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Pulmonary Embolism Nursing Care Plan

pulmonary embolism nursing care plan

Pulmonary embolism (PE) is a common and potentially lethal condition. Most clients who succumb to PE do so within the first few hours of the event. Despite diagnostic advances, delays in pulmonary embolism diagnosis are common and represent an important issue. As a cause of sudden death, massive pulmonary embolism is second only to sudden cardiac death

A pulmonary embolism occurs when a blood clot (thrombus) becomes lodged in an artery in the lung and blocks blood flow to the lung. PE usually arises from a thrombus that originates in the deep venous system of the lower extremities; however, it rarely also originates in the pelvic, renal, upper extremity veins, or right heart chambers. After traveling to the lung, large thrombi can lodge at the bifurcation of the main pulmonary artery or the lobar branches and cause hemodynamic compromise

Three primary influences predispose the client to blood clot formation; these form the Virchow triad, which consists of the following:

  • Endothelial injury. Thrombosis usually originates as a platelet nidus on valves in the veins of the lower extremities. Further growth occurs by accretion of platelets and fibrin and progression to red fibrin thrombus, which may either break off and embolize or result in total occlusion of the vein
  • Stasis or turbulence of blood flow. Venous stasis leads to the accumulation of platelets and thrombin in veins. Increased viscosity may occur due to polycythemia and dehydration, immobility, raised venous pressure in cardiac failure, or compression of a vein by a tumor.
  • Blood hypercoagulability. Concomitant hypercoagulability may be present in disease states where prolonged venous stasis or injury to veins occurs.

Risk factors can be classified as genetic and acquired. Genetic risk factors include:

  • Thrombophilia. Hereditary factors associated with the development of pulmonary embolism include antithrombin III deficiency, protein C deficiency, protein S deficiency, factor V Leiden (most common genetic risk factor for thrombophilia), plasminogen abnormality, plasminogen activator abnormality, fibrinogen abnormality, and resistance to activated protein C.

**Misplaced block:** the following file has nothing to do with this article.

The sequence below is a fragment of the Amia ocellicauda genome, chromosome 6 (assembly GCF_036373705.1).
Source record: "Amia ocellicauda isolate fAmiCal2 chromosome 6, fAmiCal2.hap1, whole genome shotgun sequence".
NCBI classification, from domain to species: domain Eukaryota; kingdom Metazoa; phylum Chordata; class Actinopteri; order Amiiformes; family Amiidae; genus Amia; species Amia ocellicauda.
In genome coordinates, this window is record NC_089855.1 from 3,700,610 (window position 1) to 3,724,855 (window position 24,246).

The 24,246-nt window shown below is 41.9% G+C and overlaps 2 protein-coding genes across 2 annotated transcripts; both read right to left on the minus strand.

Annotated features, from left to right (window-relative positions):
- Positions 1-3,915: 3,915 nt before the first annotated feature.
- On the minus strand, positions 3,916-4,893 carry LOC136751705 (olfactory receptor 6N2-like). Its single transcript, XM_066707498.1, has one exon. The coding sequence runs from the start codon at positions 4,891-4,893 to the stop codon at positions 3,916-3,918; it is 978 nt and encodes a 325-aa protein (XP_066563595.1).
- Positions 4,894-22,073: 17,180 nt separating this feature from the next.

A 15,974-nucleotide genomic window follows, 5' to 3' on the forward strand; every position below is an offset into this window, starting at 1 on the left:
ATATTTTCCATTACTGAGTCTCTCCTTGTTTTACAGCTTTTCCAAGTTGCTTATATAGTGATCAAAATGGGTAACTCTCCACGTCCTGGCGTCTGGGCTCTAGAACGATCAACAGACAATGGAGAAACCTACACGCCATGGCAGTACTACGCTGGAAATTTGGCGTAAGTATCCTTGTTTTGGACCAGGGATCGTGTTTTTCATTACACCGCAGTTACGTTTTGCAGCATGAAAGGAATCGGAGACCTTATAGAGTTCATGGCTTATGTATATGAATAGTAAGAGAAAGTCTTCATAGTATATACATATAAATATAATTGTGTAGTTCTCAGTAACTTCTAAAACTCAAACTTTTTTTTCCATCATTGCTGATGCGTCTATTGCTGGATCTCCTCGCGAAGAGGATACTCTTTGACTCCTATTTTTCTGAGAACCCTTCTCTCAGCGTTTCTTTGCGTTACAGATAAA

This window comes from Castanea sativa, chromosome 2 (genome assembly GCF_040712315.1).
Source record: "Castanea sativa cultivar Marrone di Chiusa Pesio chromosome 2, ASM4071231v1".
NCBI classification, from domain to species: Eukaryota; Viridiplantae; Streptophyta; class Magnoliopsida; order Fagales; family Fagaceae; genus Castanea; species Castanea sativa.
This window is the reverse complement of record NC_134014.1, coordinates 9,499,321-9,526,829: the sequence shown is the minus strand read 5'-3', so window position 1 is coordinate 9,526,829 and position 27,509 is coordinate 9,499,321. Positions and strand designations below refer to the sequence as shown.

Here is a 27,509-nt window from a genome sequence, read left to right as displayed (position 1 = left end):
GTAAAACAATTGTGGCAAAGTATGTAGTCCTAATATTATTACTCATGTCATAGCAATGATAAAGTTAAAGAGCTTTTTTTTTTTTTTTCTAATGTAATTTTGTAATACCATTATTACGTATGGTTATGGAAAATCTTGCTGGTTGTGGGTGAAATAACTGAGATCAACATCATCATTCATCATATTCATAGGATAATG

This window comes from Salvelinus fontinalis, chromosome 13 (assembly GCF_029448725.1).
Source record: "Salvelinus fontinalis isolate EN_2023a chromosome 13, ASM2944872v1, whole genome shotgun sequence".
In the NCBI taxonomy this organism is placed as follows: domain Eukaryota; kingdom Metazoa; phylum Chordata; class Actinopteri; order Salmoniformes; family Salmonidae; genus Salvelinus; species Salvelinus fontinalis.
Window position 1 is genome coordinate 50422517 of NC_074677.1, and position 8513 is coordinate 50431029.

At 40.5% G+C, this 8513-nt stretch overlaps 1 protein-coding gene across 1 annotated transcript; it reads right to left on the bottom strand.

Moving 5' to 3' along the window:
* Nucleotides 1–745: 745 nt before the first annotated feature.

Acquired risk factors include:

  • Prolonged immobilization. Immobilization leads to local venous stasis by the accumulation of clotting factors and fibrin, resulting in blood clot formation. The risk of PE increases with prolonged bed rest or immobilization of a limb in a cast.
  • Surgery and trauma. Surgical and accidental traumas predispose clients to venous thromboembolism by activating clotting factors and causing immobility. PE may account for 15% of all postoperative deaths.
  • Obesity. It has been shown that the risk of venous thromboembolism (VTE) increases with increasing BMI. The risk is higher when obesity interacts with other thrombotic risk factors.
  • Pregnancy. The incidence of thromboembolic disease in pregnancy has been reported to range from one case to 1400 deliveries. Fatal events are rare, with one to two cases occurring per 100,000 pregnancies.
  • Oral contraceptive use. Estrogen-containing birth control pills have increased the occurrence of venous thromboembolism in healthy women. The risk is proportional to the estrogen content and is increased in post-menopausal women on hormonal replacement therapy.
  • Malignancy. Malignancy has been identified in 17% of clients with VTE. Pulmonary emboli have been reported to occur in association with solid tumors, leukemias, and lymphomas.
  • Cigarette smoking. Current smoking is associated with a 50% increased risk of VTE in clients diagnosed with active cancer. In cancer, the risk of VTE among current smokers remains unchanged after adjustments for cancer site and metastasis, suggesting that the effect was not explained by more advanced cancers in smokers than non-smokers.

The most common symptoms of PE include: